It cannot reasonably be conceived that, even if scores and scores of these projects were really implemented within a short period, they could radically change a ``year 2000 scenario'' which in any case would lose very little of its dramatic character, but would only perhaps be slightly mitigated in its aspects linked with mere survival. Even if these modest enough effects are not negligible, the chasm between the results achieved and the sheer mass of the problems to be faced would still be infinitely great.
Problems which are those since forever, proclaimed at every international conference on the emergent countries, and allotted top priority by every financing agency; problems which in the Sahelian context inordinately magnify the consequences of the failure to solve them:
Conceiving the creation of such transport facilities and such regional and interregional trading facilities of a permanent, efficient type, either preparatory to or contemporaneous with the individual hydro-agricultural projects, appears to be a more adequate approach to the complexity not only of existing problems, but also and above all of those which arise immediately after the single projects and the concomitant management operations.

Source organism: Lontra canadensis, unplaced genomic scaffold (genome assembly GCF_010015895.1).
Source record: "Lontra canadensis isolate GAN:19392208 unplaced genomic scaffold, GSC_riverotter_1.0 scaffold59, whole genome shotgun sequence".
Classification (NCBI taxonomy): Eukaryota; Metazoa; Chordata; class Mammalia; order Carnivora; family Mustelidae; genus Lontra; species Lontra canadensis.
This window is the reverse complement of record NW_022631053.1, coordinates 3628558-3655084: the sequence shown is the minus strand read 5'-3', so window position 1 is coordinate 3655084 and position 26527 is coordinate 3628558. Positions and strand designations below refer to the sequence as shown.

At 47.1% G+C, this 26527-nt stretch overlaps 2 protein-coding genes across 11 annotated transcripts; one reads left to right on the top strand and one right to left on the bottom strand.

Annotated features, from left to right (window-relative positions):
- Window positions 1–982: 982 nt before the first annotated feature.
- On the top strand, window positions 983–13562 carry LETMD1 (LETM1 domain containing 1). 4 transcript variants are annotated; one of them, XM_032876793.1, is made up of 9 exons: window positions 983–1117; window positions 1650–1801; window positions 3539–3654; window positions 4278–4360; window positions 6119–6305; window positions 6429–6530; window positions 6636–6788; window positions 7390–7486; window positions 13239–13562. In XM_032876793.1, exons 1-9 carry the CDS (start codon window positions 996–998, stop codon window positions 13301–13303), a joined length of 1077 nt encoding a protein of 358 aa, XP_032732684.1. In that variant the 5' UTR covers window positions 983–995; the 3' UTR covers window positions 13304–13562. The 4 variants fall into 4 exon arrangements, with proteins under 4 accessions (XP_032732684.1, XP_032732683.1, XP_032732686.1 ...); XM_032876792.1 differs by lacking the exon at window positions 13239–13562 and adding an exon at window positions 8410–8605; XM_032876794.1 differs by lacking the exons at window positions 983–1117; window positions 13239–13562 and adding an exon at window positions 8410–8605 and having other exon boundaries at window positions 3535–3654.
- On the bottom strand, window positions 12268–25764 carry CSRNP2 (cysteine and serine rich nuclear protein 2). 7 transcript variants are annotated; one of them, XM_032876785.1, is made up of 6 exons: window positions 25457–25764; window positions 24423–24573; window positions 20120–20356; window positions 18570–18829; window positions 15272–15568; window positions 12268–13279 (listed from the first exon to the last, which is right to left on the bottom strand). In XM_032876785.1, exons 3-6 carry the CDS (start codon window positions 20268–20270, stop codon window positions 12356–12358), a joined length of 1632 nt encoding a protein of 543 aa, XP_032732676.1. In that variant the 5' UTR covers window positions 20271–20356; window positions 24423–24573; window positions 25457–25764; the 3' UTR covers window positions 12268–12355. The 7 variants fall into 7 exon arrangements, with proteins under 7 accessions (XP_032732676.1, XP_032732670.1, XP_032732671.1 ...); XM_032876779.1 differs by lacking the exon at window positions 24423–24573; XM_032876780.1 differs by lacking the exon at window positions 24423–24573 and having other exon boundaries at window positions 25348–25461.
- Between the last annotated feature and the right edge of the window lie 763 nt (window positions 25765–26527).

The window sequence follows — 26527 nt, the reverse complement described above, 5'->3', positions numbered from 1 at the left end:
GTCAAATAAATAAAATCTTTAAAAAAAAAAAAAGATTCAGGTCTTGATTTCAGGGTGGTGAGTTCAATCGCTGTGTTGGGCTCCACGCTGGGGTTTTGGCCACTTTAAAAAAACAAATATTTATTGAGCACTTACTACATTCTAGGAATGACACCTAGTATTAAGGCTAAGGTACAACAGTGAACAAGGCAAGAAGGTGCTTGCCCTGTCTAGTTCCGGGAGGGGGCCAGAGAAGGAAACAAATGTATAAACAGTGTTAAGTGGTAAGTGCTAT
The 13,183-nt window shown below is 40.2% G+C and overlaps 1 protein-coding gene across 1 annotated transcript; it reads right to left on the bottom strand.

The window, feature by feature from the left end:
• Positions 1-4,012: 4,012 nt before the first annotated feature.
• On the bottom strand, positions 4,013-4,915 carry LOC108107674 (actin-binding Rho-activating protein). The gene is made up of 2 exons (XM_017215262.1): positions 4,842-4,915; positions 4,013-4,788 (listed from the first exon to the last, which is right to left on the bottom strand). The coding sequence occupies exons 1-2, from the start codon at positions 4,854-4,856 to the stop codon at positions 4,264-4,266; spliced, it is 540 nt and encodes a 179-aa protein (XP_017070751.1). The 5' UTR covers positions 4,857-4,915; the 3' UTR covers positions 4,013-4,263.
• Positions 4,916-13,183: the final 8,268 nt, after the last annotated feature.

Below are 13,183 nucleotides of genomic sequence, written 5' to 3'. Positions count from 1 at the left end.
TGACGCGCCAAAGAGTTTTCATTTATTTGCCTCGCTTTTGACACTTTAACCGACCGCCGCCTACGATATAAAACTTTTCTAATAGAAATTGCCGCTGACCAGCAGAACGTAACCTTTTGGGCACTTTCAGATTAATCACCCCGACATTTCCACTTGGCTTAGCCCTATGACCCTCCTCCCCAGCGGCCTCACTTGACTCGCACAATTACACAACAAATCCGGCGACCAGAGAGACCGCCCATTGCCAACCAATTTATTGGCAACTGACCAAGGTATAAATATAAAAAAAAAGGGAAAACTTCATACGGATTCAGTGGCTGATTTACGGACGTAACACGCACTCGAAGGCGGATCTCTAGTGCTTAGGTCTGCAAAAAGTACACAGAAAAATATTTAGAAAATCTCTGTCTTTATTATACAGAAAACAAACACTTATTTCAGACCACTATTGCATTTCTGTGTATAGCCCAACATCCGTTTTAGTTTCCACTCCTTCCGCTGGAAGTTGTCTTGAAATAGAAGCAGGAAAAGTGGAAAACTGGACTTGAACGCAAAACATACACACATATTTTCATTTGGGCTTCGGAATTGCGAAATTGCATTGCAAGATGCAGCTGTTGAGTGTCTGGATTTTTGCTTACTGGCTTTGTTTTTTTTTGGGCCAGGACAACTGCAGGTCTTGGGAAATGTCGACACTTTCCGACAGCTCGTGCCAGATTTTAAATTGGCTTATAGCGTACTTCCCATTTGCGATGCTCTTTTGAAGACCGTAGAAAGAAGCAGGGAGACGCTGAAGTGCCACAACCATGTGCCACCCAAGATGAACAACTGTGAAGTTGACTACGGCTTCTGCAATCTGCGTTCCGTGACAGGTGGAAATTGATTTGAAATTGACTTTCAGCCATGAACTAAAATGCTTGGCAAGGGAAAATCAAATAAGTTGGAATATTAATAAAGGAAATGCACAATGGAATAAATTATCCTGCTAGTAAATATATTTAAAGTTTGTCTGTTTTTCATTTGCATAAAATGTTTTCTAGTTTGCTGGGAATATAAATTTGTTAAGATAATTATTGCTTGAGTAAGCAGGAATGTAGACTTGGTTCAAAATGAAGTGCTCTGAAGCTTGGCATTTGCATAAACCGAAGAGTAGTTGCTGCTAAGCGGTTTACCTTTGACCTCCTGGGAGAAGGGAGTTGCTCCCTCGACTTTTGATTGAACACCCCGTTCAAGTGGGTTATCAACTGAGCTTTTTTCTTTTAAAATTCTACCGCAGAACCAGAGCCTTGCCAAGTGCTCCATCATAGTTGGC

Creating opportunities to offset hunger and thirst, but at the same time to construct those large-scale support infrastructures which will guarantee supplies of raw materials and the marketing of the finished products, providing incentives for regional trade, means laying the foundations necessary not only for the single projects to take off, but also for each one of them to bring forth an induced effect of multiplying initiatives and generating collateral activities; which complex process, with a simultaneous inner growth, can really be called development, that will be the more secure over the long term, the more opportunities it generates.
The support for this project idea is represented by the Central African geographical reality, in which the Zaire-Chad watershed is a natural barrier separating two great catchment areas; one to the north, where drought reaps victims because of the lack of water resources, and the other one to the south, where rainfall is so abundant that it creates extraordinarily lush environments that often experience--due to forest encroachment--the opposite sort of problems for the rational development of modern agricultural activities.
The mass of water of the River Zaire--the most important river in Africa, the second one of the planet, after the Amazon, in size of catchment area--calculated at its mouth to be around 1.9 million cubic meters flowing out into the Atlantic every year, would be ``curtailed'' by barely about 5% of its discharge as a result of taking off the approximately 100,000 million cubic meters a year, to change the face of the desert a few hundred kilometers further north.
This ``modest'' off-take would represent a constant discharge of about 3,200 cubic meters a second, equal to almost double the discharge of the Nile downstream of Aswan.